Are you invested in Tax Free Bonds and sitting on good profits? It is time to book the profit and invest in Sensex or Nifty Index ETF’s as the returns on ETF’s will be much higher than tax free bonds going forward. However, this switch would have to depend on your risk appetite and if you do not know your risk appetite, send us a Tweet @right_mf and we will send you a risk form for you to find out your risk appetite.
A simple calculation can show you why it can be a good risk taking opportunity to shift from tax free bonds to Index ETF’s.
Assume you have invested Rs 100 in 10year tax free bonds at an yield of 8%. The yield on the bond is now around 6% and the price is around Rs 112. If you hold the bond, you will get 8% tax free every year, which by itself is good compared to today’s yields of 6.5% to 7.3% across fixed income securities.
If you are content with 8% tax free, do nothing and stay invested.
If you are looking for an opportunity to book profits, then sell the bond at Rs 112 and invest in Sensex or Nifty ETF. If the indices rise even 10%, then your capital grows to Rs 112 plus 10%*Rs 112 = Rs 123.2, whereas if you stay invested in tax free bond, your capital stays the same at Rs 100 and you receive Rs 8 as coupon income.
You would have to have a view that interest rates have bottomed out in the economy and equity will outperform bonds in the next few years if you want to switch out of tax free bonds into equities.
Taxfree bonds of more than Rs.128,000 Crores were issued and subscribed by investors between financial years 2012-2016.
Most of the issues were of Public Sector Units and were highly rated like National Highways Authority of India Ltd (NHAI), Power Finance Corporation (PFC), Indian Railways Finance Corporation (IRFC), Rural Electrification Corporation( REC), National Thermal Power Corporation (NTPC), National Housing Bank (NHB), Indian Infrastructure finance Company ltd (IIFCL), National Bank for Agriculture & Rural development (NABARD), National Hydroelectric Power Corporation ltd (NHPC ), IREDA, Kamarajar Port , HUDCO, Ennore Port & JNPT.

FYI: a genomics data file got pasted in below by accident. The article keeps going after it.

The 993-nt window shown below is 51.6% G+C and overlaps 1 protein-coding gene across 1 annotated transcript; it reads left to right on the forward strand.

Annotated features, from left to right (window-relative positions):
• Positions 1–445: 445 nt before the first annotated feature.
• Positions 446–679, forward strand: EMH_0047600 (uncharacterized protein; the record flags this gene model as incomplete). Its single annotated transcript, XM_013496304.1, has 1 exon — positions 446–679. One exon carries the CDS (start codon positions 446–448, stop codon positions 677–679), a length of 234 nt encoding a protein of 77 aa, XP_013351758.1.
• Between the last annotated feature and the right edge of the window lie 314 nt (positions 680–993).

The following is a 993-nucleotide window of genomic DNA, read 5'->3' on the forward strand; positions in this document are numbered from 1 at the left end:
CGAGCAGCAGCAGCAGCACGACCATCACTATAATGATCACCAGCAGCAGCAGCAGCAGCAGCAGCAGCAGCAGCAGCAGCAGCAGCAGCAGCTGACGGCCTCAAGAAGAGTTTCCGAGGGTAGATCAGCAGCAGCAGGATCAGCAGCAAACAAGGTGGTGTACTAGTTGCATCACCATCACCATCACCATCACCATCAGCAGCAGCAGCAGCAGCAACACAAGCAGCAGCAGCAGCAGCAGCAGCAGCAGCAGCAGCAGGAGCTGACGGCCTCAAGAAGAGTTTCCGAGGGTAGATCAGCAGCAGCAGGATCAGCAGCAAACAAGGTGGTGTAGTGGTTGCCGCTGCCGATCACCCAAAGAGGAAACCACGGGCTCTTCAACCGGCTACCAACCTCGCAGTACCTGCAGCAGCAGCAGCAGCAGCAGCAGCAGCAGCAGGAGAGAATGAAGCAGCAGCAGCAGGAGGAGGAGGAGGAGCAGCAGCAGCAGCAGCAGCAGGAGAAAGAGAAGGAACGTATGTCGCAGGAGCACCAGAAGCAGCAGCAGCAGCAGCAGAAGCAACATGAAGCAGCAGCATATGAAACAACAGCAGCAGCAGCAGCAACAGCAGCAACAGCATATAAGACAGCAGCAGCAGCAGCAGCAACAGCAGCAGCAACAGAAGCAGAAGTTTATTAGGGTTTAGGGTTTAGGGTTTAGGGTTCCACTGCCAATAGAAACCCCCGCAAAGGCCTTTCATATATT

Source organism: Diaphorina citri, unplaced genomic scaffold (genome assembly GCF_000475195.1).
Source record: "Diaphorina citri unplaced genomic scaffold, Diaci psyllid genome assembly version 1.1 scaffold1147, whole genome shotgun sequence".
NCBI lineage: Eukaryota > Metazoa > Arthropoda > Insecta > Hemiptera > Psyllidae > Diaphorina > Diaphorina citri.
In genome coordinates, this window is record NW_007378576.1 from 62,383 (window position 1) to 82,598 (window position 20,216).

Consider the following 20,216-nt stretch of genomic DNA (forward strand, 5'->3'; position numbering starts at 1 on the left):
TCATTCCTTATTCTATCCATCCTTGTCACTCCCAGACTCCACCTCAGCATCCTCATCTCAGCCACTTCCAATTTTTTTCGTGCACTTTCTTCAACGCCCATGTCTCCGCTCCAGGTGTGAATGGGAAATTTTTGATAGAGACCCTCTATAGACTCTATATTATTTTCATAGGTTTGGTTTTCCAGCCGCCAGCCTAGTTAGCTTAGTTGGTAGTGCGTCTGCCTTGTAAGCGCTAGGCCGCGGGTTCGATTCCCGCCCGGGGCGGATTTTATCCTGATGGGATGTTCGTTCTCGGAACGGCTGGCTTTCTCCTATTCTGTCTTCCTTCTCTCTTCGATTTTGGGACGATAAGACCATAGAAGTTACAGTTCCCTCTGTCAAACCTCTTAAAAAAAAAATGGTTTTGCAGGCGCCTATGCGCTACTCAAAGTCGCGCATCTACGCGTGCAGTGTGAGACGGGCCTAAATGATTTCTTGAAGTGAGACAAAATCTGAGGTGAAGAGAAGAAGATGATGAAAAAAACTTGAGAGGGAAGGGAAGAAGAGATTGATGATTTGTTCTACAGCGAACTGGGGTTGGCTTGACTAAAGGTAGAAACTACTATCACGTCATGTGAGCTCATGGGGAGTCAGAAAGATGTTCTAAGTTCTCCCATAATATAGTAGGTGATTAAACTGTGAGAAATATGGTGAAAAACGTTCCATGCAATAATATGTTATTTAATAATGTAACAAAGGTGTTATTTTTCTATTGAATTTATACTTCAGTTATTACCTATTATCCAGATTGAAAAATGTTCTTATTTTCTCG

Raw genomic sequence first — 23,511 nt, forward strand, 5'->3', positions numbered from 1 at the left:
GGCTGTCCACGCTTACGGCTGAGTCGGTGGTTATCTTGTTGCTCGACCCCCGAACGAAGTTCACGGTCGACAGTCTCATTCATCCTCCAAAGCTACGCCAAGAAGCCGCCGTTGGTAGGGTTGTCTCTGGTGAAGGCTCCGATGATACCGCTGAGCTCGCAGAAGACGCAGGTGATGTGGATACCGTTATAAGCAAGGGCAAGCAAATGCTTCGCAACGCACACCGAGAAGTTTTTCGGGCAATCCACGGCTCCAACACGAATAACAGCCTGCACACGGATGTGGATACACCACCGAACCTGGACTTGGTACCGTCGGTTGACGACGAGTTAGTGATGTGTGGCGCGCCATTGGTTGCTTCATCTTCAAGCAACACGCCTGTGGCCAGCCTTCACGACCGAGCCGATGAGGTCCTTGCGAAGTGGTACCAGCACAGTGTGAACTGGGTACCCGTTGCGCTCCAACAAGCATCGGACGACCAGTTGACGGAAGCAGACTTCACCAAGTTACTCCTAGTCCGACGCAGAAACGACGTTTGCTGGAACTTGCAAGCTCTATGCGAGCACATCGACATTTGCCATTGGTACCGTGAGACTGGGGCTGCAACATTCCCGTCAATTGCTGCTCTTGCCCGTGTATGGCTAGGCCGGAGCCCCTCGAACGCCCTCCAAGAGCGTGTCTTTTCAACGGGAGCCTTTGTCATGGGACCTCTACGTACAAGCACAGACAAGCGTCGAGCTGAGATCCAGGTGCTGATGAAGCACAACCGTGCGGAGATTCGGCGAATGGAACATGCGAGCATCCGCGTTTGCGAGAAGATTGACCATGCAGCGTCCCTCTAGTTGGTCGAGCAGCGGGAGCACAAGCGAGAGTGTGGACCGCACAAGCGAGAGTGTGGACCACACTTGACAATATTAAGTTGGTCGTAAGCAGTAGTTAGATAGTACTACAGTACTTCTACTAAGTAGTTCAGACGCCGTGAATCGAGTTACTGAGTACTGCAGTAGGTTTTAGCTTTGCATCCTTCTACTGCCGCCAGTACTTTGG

Majority of the issues were AAA rated with some of them being AA+ & lowest was AA rated.
The coupons of these issues for investors were at high levels,the highest coupon was for 20 year bond for AAA rated NHB issue @ 9.01%.
The lowest coupon bond was AAA rated REC , 20 year bond at a coupon firstname.lastname@example.org%
The coupon of taxfree when they were issued were benchmarked to yields of government securities of similar maturities. For AAA rated securities the yield could be 0.5% lower than Gsec of similar tenure for retail investors & 0.8% lower than GSec yield of similar tenure for other investors.
ForAA + the coupon could be 0.1% higher & for AA & AA- investors the coupon could be 0.2% higher.
These bonds were offered in public and private issues and were subsequently listed on the stock exchanges.
Awareness and understanding of the secondary markets in the debt segment is low. Volumes are lower as retail investors typically buy and hold the bond upto maturity.
Despite the low awareness, transactions do happen in many taxfree bonds and retail investor can sell their bonds if they want via offering it on the stock exchanges or via brokers who deal in them offline.
Interest rates in the system have trended lower in the last one year. 10 year Gsec yields have trended lower and has fallen by around 1.3% , currently trading @ 6.53%..
The sharp fall in interest rates has resulted in fall of taxfree bond yields.Accordingly 10-15 year taxfree bonds are also trading at lower yields at close to 6%.
For eg NHAI series NE , retail , maturing on 9th march 2031 is trading at Rs1173 per bond. The face value of the bond is Rs. 1000 a gain of 17.3%.
The difference of Rs 173 will be treated as capital gains taxed as capital gains at 10% plus surcharge without indexation benefit as long as the holding period is more than 1 year.